A “rickey” cocktail is a mixture of spirit, lime juice and club soda, and you can make it any way you like: Whiskey Rickey, Rum Rickey (a very nice variation), etc. It apparently was a “worldwide sensation” in the late 1800’s when it was made with gin. There was probably some sort of connection to scurvy, too, the big reason gin and citrus started to mix so often in cocktail history books.

I started drinking Gin Rickeys because I found store-bought tonic water to be to sweet for my tastes, but still wanted a gin-and-fizzy-stuff experience. If you look at the ingredients, you’ll see there is no sweetener in this cocktail, only spirit, citrus, club soda. To me it’s crisp, refreshing, dry and the easiest to make. It remains the #1 cocktail I make for myself at home.

Gin Rickey

  • in a double old fashioned glass filled with ice, add:
  • 2 ounces gin (I used Seersucker)
  • juice from 1/2 a lime
  • top with Q Club Soda (about 4-5 oz)
  • stir briefly and garnish with a lime wedge

Special thanks to our sponsor Q Drinks.

Cuba Libre

cuba libre with q drinks kola

When I started Simple Cocktails, I noticed that usually, the classic cocktails are the simplest. A balanced drink is often an issue of a bit of trial and error, too, to get the ratio of liquor and mixer just right.

I’m excited to have Q Drinks on board for this drink in particular, because I feel like soda’s become more and more sweet these days from it’s original makeup, which was a bit spicy balanced with sweet, with notes of clove, cinnamon and vanilla. Q Drink’s Kola is just that, though, a less-sweet traditional cola that makes a killer cocktail mixer because it allows you to make a balanced cocktail, and mixing Kola with rum, which also has some great caramel and cinnamon notes, is a match made in heaven.

This is a cocktail that’s pretty well-known, a slightly jazzed up Rum and Coke really. Just add a touch of lime juice and lots of limes for garnish, and you have the Cuba Libre cocktail:

Cube Libre

  • in a double old fashioned glass filled with ice, add:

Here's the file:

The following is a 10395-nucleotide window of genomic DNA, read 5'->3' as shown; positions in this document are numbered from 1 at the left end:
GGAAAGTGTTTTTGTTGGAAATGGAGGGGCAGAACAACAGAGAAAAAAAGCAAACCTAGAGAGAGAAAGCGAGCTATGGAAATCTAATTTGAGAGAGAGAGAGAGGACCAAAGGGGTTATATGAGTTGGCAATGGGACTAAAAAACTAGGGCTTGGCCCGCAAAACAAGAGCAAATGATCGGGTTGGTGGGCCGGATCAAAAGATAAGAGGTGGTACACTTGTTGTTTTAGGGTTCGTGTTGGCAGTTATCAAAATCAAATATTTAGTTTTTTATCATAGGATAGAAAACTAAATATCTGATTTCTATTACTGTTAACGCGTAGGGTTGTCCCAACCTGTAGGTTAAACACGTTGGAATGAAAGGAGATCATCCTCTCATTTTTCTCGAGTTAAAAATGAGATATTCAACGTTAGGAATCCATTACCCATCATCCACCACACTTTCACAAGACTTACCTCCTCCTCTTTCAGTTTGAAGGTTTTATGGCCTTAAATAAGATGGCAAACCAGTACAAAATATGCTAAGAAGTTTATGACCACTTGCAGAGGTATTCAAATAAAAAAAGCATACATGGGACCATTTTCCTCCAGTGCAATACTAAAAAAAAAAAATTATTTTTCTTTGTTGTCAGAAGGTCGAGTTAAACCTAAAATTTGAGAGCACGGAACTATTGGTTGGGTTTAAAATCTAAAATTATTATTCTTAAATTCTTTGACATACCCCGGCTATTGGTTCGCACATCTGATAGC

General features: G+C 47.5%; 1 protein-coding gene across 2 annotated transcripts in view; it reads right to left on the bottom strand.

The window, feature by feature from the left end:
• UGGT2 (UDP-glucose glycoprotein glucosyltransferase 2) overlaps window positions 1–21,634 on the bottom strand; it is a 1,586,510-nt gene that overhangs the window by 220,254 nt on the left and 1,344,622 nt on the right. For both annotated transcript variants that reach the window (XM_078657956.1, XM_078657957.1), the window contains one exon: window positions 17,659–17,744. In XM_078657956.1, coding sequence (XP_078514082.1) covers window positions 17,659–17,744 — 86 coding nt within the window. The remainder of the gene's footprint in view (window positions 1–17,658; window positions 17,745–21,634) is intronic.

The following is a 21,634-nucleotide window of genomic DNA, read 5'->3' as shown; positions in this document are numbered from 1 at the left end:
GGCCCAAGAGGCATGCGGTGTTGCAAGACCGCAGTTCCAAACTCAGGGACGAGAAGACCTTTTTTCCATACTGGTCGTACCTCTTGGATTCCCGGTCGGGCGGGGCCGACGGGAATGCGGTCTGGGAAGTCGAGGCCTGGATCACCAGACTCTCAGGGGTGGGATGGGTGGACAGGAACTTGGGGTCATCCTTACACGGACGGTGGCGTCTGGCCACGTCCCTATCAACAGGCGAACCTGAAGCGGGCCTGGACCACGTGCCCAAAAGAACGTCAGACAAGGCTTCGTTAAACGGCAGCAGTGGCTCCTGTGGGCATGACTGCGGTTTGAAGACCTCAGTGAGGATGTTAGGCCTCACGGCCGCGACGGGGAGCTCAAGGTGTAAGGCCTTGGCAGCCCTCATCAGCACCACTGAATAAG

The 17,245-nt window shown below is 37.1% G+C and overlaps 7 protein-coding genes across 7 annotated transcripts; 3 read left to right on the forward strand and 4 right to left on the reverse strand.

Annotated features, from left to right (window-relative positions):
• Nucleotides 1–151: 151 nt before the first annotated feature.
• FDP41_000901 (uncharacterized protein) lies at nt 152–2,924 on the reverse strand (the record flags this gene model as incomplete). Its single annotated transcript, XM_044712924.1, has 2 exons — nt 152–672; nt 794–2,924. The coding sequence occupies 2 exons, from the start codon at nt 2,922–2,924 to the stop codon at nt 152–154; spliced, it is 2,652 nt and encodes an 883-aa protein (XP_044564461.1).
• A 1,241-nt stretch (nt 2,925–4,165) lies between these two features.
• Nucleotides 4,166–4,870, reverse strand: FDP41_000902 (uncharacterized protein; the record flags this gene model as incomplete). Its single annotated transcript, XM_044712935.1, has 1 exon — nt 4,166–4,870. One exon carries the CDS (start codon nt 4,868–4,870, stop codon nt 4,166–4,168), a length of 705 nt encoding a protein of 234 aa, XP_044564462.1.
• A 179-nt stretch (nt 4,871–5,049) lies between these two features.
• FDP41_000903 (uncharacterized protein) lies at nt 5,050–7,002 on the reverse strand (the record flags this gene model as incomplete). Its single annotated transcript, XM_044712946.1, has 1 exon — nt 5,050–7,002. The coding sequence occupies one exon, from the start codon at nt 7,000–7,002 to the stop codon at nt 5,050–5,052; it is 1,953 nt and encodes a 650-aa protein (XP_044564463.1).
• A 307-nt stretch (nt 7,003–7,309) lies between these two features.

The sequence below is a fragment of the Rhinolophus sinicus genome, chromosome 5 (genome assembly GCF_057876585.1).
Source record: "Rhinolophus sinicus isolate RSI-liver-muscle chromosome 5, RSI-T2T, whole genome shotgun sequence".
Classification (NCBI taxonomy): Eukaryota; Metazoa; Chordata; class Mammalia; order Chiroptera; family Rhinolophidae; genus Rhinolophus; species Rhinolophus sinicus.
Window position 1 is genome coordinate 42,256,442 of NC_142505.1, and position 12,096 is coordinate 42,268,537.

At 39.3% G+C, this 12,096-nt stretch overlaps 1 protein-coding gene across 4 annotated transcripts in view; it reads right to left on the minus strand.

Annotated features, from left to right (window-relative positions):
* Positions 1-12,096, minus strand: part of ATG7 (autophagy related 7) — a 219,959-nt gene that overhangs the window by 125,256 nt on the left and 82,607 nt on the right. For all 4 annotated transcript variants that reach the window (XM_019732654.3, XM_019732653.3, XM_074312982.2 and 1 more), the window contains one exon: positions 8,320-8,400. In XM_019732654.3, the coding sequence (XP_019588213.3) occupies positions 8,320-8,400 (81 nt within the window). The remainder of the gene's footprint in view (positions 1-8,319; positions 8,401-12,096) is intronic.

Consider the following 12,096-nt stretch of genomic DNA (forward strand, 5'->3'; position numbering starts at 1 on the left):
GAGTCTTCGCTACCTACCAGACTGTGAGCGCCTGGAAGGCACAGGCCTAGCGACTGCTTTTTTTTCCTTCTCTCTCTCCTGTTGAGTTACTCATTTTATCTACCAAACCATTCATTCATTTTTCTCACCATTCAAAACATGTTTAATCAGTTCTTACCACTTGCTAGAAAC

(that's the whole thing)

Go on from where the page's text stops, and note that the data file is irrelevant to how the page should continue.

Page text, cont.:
• 2 ounces aged rum (I used Havana Club)
  • 1/4 oz lime juice
  • top with Q Kola or your cola of choice (about 4-5 oz)
  • stir briefly and garnish with several thin lime wedges

Special thanks to our sponsor Q Drinks.

Sparkling Paloma

q drinks sparkling paloma

I’ve been excited to crack into my stock of Q Drinks products since they recently became a Simple Cocktails sponsor, and one of the first drinks I’ve made is a twist on the classic tequila-and-grapefruit cocktail, the Paloma. Here’s a simple cocktail with Q Grapefruit:

Sparkling Paloma

  • in a Collins glass filled with ice, add:
  • 2 ounces tequila
  • 6 oz Q Grapefruit
  • juice of a half a lime
  • stir and serve with a straw
  • optional salt rim

Special thanks to our sponsor Q Drinks.

Suntory Toki

suntory toki

Suntory is a legendary Japanese distillery, one of only a handful of whisky makers in that country. They have become famous for quality, well-crafted single malts in the tradition of scotch whisky. Their fame is so solid, in fact, that they were able to purchase Jim Beam in 2014.

This summer, Suntory introduced and affordable whisky blend that’s designed for cocktails. Toki is comprised of 2 Suntory single malt “pillars”: Hakushu (light and fresh) and Chita (heavy grain). These two combine for a flavor that’s malty, crisp, light and sweet with a mild spice finish.

At $40 per bottle and 43% ABV, Toki is a light sipper for the warm months, and goes well neat or on the rocks. It’s malty character is reminiscent to me of Dutch Genever and barley-based Shochu. It pairs well with milder, lighter cigars, sipped neat.